She also recommended some handy tips for how to continue language development at home. The best we can do for our kids is to read and/or tell stories to them. (This advice is not exclusive to Montessori kids, of course, but it’s still nice to be reminded that our bedtime efforts are going to yield future dividends!) Another important at-home activity is to enrich kids’ vocabulary by identifying things that may be unfamiliar to them, such as kitchen tools. As you explain new words, adds Mrs. Lawson, make sure you emphasize the sounds within each words so the child learns correct articulation and enunciation.

Language and communication are integral to thought; giving the child the tools to express him or herself will build his or her confidence to communicate—and therefore to think—more effectively.

The primary classroom is also multilingual: Students benefit from having an assistant teacher who is a native speaker of either Spanish or Mandarin Chinese, and these teachers rotate through the four primary classrooms so that all students are regularly exposed to both languages. For more on TNCS’s philosophy on multilingualism, please search the Immersed archives for many posts on the topic, such as TNCS’s Foreign Language Program Embraces the 5 Cs and Multilingual Media for Kids: Explore Beyond Dora; Bid Kai-Lan Farewell!. This article on multilingualism and enhanced learning is also informative.

Math

Number Rods

Students start to understand that numbers are symbolic of quantity with these number rods.

Bead units

They next begin to think in terms of units.

Montessori math is likewise a progression of lessons from concrete/discrete to abstract. Michelle Hackshaw presented the math materials and described teaching math as “starting with concrete knowledge of numbers and quantity and leading to ever more complex operations like multiplication and division.” She repeatedly emphasized the importance of understanding what the numeric symbols represent.

Thousand blocks

To count units, students start with successively larger quantities of beads. Once they have truly made the leap from concrete to abstract, they move to the 1,000 blocks and eventually the alluring “bead frame.”

Kids first learn to count from 1-10 and are taught the concept that those numbers represent a specific amount. They make this connection with the number rods and with numeral cards. They sequentially progress through counting with beads to learn units of 10, 100, and 1,000, which teaches them the decimal system in the bargain. By combining the physical materials with these higher-order abstractions, the child will learn addition, subtraction, and on up, yet will have truly absorbed the deeper sense of such operations rather than simply memorizing a set of, say, multiplication tables.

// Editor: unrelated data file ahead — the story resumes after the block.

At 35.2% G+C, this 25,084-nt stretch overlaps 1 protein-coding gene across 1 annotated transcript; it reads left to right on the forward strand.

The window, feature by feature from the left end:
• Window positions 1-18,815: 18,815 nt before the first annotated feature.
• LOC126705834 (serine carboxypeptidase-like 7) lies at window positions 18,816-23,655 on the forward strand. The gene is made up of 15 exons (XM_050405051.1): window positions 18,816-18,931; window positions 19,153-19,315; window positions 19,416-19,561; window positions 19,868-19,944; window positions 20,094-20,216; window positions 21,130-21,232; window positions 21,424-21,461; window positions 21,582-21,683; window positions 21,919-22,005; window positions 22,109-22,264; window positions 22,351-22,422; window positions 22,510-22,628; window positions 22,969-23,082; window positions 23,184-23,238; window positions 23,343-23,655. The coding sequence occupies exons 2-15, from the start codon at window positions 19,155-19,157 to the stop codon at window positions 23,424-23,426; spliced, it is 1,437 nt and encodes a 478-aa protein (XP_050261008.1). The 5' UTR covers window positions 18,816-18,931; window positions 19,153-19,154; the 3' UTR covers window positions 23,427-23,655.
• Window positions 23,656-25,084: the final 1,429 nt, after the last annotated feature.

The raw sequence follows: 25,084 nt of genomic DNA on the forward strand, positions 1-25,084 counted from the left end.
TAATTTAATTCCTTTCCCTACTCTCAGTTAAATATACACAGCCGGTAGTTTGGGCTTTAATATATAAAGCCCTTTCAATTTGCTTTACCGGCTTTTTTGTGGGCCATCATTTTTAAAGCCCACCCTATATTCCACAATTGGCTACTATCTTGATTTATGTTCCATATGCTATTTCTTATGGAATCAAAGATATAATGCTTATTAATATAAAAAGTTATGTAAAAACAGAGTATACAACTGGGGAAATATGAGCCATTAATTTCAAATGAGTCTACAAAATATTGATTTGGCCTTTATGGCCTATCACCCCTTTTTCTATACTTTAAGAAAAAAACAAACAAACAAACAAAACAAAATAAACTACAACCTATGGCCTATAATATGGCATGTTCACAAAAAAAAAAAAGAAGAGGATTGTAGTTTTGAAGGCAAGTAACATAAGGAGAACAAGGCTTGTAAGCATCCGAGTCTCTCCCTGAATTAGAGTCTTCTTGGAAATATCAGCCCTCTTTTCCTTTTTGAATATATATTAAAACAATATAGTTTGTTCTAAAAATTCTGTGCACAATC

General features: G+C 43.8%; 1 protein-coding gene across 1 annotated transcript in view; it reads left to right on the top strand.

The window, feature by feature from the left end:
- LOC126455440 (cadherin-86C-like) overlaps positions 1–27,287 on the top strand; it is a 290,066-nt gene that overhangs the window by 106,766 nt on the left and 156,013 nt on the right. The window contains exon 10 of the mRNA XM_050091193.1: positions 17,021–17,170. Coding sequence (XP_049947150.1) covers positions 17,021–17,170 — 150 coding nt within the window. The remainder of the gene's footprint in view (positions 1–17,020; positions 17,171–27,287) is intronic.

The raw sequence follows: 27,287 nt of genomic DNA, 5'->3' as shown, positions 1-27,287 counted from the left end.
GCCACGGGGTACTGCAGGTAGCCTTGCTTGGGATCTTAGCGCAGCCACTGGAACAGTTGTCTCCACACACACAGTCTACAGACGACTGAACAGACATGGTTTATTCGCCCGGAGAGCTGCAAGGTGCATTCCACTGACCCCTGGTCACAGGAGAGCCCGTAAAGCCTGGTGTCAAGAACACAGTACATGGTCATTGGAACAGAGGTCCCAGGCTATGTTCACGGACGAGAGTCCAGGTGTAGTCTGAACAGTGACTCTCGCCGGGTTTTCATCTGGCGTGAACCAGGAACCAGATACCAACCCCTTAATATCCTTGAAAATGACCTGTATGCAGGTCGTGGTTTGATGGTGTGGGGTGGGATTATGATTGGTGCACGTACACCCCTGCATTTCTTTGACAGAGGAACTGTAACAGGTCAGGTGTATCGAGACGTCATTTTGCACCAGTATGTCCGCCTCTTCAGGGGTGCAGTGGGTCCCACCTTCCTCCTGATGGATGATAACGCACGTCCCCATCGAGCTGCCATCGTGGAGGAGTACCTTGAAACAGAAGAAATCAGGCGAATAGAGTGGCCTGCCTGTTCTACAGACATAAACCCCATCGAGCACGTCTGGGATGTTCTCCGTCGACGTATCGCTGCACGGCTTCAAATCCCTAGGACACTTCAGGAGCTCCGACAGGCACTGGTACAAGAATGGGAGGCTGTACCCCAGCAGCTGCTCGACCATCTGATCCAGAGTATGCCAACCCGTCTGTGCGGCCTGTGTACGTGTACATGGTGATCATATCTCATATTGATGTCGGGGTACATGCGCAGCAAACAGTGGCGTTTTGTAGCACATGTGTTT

Science

reptilesamphibiansMaria Mosby handled the Science portion of the workshop. Just as with the other Montessori categories, the scientific disciplines are taught from simple to complex, but here the progression can be less linear, as students are strongly encouraged to discover the natural world, rather than simply be told about it, explained Ms. Mosby. Science tends toward botany and biology, with kids exploring, for example, life cycles and habitats or getting a tactile boost from perusing the sundry contents of the “nature basket.” Ms. Mosby says she uses every opportunity to get kids out of their “comfort zones” by asking questions like, “What is this made of?” to launch various lines of inquiry and expand student’s views of their worlds.

sink-and-floatProbably the favorite activity among the younger primary crowd is the Sink and Float work, in which kids get to pour water (what?) into a vessel and then systematically dunk items (what?) into the vessel to see which will float and which will sink. Montessori is nothing if not kid-friendly!

Global Studies

tncs-primary-workshopLisa Reynolds introduced the group to Global Studies. “These lessons, she says, “give students the opportunity to learn about other cultures.” Primary teachers also display objects from around the world in their classrooms to have a physical representation of a particular locale always on hand.